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“I don’t think there’s a single person, from CEO to front-line worker, who can afford over the next five or 10 years to not upskill in some way.”
– Future of Work Analyst Kweilin Ellingrud, Senior Partner at McKinsey and Director of its Global Institute (via BBC Worklife)

Faster than ever, the world is shifting and shaping how people work, exposing and creating deep skill divides across industries and around the world. As a result, business and HR leaders are scrambling to “upskill” employees.

Upskilling – where employees learn new skills to progress within their current role or career path – provides a new set of competencies that complement an existing skillset. The term is sometimes used to cover reskilling, too, where employees learn new skills that replace existing, often outdated skillsets.

Business leaders are pushing to upskill their employees. Here is why it’s imperative they do it now, how to do it, and why you must use the right skills assessment tools.

Why upskilling training is happening now

Many blame the pandemic for creating so many work-life changes. Masks. Vaccines and policies. Remote and hybrid work environments. Contactless ordering, payments, and pickups. Zoom, Teams, and Google Meet. And so much more! Yet Forbes offers a different take, saying “The Covid-19 pandemic didn’t kick off the dramatic changes we’ve seen in work, business, and life so much as it let them out of the bottle.”

Regardless of whether the pandemic was a cause or a catalyst for work shifts, here are a few reasons that businesses are turning to upskilling training now:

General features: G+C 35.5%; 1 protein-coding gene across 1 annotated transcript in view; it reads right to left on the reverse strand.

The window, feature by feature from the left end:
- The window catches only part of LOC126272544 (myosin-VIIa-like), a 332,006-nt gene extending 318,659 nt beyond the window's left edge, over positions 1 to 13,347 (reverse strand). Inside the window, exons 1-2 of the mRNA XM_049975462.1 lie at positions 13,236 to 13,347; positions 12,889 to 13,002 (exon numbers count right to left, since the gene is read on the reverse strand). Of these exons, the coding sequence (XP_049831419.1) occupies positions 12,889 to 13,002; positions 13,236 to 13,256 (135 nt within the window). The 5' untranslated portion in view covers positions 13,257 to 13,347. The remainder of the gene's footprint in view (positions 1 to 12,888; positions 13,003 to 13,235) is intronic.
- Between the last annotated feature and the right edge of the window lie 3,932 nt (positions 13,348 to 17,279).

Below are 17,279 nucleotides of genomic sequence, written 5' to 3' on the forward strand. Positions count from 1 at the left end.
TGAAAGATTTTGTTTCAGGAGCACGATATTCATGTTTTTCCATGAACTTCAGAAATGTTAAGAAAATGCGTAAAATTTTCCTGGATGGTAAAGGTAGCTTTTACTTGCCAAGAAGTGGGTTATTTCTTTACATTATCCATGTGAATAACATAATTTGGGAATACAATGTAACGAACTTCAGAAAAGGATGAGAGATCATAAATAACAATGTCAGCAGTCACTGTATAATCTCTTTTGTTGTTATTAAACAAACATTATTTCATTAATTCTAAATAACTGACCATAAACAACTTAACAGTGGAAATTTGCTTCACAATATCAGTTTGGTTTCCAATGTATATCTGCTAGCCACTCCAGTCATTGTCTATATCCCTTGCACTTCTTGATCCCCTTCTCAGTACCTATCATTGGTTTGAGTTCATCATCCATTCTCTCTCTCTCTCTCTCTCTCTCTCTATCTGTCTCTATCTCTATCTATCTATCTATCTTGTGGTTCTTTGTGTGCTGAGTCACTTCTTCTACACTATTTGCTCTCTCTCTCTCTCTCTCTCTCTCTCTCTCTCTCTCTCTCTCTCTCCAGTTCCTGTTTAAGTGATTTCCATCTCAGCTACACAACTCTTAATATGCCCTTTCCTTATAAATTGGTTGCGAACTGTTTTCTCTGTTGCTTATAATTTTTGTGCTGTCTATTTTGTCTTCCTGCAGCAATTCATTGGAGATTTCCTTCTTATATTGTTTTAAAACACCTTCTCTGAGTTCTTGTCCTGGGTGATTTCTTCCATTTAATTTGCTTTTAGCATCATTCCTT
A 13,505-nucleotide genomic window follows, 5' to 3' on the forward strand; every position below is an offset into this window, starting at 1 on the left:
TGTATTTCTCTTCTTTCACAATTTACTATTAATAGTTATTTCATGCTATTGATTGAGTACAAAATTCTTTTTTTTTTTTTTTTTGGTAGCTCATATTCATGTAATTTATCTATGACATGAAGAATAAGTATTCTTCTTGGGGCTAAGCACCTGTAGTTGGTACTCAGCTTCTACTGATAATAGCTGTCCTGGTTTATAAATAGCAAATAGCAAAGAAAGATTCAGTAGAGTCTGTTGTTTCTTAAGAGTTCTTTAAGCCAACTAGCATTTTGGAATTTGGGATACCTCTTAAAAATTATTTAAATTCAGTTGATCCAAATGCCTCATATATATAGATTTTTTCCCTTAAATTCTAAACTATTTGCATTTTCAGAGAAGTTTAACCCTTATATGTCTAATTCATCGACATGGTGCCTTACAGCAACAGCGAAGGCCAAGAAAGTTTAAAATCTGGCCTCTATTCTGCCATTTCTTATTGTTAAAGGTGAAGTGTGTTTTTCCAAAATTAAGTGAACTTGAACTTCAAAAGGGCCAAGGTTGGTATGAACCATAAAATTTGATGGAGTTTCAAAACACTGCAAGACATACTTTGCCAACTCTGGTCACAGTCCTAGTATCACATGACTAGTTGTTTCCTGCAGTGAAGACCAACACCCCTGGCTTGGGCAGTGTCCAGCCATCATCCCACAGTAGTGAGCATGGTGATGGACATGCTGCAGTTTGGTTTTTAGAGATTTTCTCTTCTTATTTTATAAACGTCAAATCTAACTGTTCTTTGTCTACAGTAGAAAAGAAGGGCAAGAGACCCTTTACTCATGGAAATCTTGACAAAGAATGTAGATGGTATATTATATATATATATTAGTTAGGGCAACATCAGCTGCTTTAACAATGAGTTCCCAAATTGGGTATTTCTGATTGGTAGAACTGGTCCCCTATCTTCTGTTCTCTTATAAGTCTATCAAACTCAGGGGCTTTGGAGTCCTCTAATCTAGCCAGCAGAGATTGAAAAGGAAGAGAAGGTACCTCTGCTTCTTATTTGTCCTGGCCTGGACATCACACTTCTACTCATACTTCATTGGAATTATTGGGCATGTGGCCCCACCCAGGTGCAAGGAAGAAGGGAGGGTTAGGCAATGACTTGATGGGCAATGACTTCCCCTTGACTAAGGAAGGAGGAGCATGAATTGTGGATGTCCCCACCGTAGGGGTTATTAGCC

• Market changes: It’s clear that even the smallest companies are participating in a global marketplace, with supplies, partners and customers scattered across the world. Companies wanting to keep up need to make sure that employees know how to navigate the digital world on behalf of their business. Upskilling training can close your organization’s skills gaps around the global online realities of ordering, customer service, meeting facilitation, team and employee management, marketing, sales, and more.
  • Great resignation: Starting in early 2021, waves of employees voluntarily resigned from their jobs across the U.S. and beyond. A shortage of workers sparked employers to re-prioritize the employees they had. Many are turning to upskilling as a way to fill job openings with current employees. Training and development can also improve your employee engagement, helping to retain employees staying in their current roles.
  • Talent shortage: Unemployment is low, with more job openings than qualified applicants. Workers have a choice about who to work for and many candidates are searching for employers willing to train them. Upskilling training is one way your organization can stand out. It shows that you invest in your employees and that you care about their future – enhancing your company’s reputation as an employer of choice.
  • Non-traditional workers: To broaden the pool of job candidates, HR leaders and recruiters are revising job descriptions and requirements to welcome workers without college degrees, those entering the workforce out of military service, and relaunchers stepping back into the workforce after years away. Upskilling training can support your new employees in preparing for today’s work environment and giving them confidence to contribute in their new roles.

How to upskill employees for today, tomorrow, and the future

When upskilling employees, you’ll want to balance near-term and longer-term skills requirements. You’ll also want to set up a plan that adapts to the unknown skills needs of the future.

Here’s a three-pronged approach to upskilling employees:

  • Meet immediate demands: Most companies have a “hit list” of immediate skills needs. They know they don’t have enough people with the right skills to do all of the high priority work. Start with this list. Upskill your employees who are in those jobs today. Look for employees and job candidates with adjacent skills and provide upskilling training for them, as well. Keep going until you’ve closed the most urgent skills gaps.